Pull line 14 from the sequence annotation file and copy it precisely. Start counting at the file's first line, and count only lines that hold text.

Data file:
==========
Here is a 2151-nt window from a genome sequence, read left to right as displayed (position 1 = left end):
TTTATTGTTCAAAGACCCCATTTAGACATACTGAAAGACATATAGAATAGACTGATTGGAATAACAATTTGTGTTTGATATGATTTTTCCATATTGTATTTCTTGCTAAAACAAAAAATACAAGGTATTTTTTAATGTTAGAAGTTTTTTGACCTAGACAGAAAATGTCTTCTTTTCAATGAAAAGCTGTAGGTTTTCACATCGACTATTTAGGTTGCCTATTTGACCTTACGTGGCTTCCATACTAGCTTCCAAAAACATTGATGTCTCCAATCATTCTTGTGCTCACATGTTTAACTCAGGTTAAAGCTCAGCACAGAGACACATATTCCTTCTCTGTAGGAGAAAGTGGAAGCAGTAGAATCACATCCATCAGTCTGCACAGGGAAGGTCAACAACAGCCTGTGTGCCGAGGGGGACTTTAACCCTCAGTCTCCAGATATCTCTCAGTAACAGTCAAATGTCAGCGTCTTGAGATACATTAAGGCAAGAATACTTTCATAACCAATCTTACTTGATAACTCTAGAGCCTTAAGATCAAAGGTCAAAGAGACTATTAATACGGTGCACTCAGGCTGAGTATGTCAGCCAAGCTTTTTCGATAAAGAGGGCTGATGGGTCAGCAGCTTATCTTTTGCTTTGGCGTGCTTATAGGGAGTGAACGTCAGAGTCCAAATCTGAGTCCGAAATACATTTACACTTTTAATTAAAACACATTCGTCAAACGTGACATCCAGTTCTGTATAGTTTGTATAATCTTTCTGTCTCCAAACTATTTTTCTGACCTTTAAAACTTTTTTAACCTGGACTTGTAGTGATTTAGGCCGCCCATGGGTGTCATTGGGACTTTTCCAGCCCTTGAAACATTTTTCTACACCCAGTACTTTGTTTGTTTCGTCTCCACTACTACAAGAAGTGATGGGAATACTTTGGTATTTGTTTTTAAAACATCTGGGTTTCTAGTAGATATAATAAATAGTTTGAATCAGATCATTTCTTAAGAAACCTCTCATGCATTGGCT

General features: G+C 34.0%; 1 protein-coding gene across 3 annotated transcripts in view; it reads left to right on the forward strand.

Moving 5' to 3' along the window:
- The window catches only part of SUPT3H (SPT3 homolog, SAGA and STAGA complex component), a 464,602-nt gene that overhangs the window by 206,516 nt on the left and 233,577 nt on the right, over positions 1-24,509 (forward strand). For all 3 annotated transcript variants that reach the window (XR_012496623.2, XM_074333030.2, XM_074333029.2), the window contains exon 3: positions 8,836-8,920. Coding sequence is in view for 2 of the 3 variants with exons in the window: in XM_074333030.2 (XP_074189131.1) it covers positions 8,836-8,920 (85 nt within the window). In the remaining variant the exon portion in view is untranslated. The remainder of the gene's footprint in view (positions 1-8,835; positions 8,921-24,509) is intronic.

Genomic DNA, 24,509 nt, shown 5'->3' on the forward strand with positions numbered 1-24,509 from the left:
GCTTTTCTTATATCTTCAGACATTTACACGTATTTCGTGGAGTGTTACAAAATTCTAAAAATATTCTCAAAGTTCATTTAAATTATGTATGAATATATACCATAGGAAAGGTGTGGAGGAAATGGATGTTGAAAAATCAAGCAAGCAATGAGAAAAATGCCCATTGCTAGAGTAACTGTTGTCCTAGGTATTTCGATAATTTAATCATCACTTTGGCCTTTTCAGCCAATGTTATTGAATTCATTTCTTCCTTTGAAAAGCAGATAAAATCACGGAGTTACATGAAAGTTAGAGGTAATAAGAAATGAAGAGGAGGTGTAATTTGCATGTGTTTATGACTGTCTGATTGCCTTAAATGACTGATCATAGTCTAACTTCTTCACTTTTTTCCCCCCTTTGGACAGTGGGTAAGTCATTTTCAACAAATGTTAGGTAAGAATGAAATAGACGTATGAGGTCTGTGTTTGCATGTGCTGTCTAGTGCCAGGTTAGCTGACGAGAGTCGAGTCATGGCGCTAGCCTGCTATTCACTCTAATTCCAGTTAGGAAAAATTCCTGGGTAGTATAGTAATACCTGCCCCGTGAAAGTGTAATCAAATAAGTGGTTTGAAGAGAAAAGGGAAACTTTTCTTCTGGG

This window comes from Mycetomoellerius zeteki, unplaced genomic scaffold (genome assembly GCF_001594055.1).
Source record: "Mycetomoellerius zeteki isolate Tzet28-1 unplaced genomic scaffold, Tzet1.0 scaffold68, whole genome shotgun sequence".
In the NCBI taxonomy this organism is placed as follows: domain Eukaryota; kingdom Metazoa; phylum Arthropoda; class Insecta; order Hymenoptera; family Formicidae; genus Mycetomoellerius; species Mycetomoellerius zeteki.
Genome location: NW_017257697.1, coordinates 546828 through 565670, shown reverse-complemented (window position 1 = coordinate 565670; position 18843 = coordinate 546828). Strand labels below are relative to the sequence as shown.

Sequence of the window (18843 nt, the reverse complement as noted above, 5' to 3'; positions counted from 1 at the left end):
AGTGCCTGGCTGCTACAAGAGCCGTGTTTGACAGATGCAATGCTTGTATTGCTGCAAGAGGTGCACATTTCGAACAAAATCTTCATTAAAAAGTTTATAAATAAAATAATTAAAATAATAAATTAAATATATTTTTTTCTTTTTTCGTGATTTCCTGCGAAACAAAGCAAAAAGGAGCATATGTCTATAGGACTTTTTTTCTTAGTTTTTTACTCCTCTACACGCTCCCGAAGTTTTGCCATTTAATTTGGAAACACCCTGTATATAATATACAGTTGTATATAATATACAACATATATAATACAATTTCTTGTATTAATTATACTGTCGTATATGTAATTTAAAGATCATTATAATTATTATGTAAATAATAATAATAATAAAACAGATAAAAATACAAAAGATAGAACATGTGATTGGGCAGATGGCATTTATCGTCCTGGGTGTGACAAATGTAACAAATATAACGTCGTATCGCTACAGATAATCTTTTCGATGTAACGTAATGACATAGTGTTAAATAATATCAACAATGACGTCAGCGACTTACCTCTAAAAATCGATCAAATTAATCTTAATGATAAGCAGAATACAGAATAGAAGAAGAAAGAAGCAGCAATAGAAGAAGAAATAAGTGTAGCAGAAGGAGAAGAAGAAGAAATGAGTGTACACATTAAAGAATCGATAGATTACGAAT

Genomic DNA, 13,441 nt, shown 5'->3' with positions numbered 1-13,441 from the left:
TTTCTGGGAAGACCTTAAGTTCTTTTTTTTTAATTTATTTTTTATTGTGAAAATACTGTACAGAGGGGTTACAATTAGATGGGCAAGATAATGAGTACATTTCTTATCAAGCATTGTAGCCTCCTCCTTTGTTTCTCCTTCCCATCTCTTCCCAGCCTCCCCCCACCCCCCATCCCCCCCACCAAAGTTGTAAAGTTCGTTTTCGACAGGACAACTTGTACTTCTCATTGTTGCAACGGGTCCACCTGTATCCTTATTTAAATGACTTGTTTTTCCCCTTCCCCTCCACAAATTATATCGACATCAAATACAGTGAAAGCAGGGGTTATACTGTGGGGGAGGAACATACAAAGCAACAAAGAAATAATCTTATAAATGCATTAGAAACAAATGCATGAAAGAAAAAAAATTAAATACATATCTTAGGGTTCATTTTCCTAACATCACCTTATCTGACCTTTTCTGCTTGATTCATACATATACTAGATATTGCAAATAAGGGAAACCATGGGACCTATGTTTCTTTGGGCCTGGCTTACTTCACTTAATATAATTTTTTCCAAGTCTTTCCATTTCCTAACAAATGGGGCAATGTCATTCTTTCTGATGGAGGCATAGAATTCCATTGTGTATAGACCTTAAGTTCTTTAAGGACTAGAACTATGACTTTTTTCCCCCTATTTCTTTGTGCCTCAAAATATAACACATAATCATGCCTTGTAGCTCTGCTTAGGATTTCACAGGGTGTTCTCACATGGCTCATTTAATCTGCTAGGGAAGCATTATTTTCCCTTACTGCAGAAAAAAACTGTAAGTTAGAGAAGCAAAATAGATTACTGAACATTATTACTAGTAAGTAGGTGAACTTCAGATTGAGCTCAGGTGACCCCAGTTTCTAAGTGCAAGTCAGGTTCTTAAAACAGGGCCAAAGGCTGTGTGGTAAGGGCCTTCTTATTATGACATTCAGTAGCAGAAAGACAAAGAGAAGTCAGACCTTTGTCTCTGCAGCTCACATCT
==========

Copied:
Genomic DNA, 13,441 nt, shown 5'->3' with positions numbered 1-13,441 from the left: